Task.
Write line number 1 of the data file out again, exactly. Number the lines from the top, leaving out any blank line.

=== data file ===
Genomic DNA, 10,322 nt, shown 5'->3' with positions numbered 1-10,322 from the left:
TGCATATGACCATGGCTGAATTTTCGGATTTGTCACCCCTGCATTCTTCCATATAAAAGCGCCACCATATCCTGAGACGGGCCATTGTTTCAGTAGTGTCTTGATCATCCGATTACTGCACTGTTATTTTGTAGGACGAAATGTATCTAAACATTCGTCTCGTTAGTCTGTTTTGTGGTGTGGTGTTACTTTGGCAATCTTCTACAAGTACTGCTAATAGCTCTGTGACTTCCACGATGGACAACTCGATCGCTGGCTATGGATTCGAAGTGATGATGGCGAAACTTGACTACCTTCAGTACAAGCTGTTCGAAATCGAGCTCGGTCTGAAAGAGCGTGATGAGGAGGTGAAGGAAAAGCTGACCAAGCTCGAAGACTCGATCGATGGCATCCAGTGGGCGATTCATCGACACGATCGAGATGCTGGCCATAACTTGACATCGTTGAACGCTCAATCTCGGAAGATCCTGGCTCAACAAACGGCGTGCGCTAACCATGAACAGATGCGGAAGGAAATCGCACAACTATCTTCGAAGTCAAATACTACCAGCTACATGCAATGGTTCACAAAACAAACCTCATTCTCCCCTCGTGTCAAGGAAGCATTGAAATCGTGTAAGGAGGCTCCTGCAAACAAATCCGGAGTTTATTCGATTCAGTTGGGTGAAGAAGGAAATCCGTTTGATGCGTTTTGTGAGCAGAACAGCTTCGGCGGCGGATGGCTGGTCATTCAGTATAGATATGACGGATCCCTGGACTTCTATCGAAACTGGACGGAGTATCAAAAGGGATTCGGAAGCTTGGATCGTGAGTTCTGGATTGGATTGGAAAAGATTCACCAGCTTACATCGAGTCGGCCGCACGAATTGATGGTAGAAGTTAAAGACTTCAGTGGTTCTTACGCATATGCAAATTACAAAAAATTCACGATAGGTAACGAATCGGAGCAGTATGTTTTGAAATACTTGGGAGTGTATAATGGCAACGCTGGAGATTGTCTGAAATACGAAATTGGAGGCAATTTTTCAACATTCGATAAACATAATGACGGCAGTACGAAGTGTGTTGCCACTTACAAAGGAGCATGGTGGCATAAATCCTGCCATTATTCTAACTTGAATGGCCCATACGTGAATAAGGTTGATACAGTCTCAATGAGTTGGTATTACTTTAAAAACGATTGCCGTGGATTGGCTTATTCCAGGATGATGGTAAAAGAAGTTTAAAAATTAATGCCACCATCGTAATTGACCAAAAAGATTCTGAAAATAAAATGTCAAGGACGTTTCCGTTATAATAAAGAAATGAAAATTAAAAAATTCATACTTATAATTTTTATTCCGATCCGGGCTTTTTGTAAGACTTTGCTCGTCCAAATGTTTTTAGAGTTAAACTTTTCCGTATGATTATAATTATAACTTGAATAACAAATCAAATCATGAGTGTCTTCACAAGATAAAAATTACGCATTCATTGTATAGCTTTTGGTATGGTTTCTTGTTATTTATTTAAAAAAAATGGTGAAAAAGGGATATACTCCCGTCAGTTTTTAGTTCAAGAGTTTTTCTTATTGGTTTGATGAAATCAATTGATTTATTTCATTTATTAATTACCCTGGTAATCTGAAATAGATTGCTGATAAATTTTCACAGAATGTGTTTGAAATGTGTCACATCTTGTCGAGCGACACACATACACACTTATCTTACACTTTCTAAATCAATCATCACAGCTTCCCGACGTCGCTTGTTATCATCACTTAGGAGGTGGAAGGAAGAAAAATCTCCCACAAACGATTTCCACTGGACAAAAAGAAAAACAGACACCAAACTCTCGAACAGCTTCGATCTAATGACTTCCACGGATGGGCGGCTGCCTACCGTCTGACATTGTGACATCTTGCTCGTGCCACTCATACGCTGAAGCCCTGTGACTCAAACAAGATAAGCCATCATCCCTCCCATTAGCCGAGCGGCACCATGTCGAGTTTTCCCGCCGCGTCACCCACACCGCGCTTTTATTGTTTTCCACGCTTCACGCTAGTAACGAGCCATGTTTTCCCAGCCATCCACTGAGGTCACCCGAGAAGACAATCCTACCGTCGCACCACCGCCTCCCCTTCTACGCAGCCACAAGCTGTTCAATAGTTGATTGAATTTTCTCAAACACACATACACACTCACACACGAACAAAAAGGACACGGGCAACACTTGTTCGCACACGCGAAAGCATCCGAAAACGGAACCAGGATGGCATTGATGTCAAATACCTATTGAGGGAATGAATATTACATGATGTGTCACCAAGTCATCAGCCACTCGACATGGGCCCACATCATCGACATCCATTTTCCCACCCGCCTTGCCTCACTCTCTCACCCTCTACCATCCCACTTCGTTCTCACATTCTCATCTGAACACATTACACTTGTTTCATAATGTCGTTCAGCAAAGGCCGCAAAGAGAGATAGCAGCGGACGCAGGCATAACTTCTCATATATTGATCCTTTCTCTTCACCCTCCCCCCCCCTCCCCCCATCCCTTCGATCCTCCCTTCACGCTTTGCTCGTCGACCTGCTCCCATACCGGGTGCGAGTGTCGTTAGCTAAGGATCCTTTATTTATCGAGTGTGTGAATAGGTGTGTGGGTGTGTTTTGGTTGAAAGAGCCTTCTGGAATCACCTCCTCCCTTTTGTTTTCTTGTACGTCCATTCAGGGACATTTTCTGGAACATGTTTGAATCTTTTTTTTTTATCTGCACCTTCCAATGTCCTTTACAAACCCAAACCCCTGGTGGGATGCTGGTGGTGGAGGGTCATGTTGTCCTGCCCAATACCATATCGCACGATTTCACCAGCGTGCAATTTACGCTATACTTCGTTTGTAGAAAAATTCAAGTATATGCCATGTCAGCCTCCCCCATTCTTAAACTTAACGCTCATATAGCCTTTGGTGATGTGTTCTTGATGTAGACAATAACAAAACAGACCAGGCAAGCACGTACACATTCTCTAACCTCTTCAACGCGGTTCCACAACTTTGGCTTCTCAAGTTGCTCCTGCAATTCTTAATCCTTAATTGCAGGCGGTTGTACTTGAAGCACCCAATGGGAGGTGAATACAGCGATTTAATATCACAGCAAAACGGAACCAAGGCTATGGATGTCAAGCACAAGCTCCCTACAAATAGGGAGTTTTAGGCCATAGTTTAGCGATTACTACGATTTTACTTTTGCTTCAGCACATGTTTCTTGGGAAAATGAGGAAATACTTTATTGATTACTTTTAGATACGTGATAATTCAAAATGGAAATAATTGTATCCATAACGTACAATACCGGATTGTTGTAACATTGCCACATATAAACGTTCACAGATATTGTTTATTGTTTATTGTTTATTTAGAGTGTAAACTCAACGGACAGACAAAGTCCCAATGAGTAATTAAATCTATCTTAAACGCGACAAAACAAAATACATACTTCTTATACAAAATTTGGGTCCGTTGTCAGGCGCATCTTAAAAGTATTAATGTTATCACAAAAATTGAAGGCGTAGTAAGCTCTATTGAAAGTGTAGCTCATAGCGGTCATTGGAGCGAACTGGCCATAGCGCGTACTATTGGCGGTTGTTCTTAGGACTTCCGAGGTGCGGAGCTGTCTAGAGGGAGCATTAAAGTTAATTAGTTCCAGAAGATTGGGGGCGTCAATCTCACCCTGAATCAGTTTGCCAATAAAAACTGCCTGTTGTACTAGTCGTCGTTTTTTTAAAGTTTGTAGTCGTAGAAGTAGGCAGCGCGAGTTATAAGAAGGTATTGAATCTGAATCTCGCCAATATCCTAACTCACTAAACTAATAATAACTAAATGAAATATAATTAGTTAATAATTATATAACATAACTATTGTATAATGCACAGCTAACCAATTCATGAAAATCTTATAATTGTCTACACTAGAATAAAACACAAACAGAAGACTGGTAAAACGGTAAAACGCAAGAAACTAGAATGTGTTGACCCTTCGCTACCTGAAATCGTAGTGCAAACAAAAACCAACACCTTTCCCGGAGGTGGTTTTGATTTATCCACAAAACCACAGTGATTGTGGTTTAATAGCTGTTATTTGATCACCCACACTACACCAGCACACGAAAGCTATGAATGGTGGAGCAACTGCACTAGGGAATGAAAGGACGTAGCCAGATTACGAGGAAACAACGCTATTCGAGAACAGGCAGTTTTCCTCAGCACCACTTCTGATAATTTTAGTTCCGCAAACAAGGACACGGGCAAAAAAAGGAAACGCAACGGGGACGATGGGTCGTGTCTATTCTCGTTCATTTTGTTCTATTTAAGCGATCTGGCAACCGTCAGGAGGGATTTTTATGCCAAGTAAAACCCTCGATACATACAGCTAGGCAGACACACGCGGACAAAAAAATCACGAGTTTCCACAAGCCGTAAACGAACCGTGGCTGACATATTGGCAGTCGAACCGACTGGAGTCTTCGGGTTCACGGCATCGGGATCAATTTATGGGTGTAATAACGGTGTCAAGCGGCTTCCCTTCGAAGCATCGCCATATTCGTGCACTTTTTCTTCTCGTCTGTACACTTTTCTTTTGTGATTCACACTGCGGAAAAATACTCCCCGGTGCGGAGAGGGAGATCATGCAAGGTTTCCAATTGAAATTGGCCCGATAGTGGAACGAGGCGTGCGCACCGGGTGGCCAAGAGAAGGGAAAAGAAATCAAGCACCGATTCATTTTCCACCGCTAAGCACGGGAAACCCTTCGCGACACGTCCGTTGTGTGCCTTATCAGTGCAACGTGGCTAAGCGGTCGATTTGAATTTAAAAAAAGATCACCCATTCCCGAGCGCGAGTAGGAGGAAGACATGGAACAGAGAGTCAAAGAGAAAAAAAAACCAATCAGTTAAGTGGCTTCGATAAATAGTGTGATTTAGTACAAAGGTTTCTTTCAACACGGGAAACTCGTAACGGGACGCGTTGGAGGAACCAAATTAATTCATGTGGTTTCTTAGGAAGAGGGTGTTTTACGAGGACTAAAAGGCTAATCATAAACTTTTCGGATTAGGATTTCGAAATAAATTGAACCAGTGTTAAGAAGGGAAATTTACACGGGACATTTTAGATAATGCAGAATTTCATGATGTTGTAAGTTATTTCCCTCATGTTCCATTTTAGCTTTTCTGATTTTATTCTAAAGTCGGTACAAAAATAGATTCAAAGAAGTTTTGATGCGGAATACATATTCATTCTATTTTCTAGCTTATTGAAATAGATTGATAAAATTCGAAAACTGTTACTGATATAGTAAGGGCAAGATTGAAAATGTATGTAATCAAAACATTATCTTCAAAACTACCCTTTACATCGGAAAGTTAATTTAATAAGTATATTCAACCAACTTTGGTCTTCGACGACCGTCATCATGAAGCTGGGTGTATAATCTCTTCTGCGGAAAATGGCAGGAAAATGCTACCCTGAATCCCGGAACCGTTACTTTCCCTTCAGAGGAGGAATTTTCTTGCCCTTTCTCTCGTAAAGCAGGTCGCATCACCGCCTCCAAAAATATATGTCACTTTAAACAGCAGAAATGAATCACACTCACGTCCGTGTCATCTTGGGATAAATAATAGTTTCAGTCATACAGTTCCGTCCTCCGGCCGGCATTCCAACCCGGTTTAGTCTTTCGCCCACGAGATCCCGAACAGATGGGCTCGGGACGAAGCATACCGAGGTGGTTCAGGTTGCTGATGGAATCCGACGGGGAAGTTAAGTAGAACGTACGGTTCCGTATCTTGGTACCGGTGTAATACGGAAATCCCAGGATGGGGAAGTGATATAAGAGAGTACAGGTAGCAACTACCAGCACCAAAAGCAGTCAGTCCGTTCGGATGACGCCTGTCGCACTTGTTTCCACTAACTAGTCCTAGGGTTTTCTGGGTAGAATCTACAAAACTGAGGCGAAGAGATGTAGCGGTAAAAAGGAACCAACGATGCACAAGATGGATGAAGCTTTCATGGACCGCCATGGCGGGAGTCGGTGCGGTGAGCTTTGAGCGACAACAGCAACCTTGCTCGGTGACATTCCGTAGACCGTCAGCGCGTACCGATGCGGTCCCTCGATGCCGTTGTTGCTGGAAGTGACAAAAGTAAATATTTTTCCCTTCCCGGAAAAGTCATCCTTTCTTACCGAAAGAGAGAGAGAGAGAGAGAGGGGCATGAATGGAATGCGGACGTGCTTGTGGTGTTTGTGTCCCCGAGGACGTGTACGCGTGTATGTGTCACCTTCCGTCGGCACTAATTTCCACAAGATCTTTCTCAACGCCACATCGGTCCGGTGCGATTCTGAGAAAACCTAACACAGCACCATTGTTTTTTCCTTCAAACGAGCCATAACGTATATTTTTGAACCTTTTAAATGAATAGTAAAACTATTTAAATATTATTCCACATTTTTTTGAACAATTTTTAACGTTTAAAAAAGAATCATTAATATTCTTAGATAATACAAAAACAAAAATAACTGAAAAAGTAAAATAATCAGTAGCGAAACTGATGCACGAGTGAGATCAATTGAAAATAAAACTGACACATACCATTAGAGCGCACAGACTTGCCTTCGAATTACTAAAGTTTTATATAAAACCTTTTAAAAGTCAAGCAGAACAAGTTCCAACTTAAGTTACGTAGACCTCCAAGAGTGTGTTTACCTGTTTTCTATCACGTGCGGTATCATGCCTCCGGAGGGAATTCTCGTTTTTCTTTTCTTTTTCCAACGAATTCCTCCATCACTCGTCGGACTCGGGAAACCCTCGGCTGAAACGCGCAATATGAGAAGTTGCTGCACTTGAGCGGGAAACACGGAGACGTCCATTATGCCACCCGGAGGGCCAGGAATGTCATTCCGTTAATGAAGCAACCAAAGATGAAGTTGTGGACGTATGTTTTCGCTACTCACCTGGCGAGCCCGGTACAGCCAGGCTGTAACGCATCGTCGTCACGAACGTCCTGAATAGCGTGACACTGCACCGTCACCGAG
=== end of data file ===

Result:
Genomic DNA, 10,322 nt, shown 5'->3' with positions numbered 1-10,322 from the left: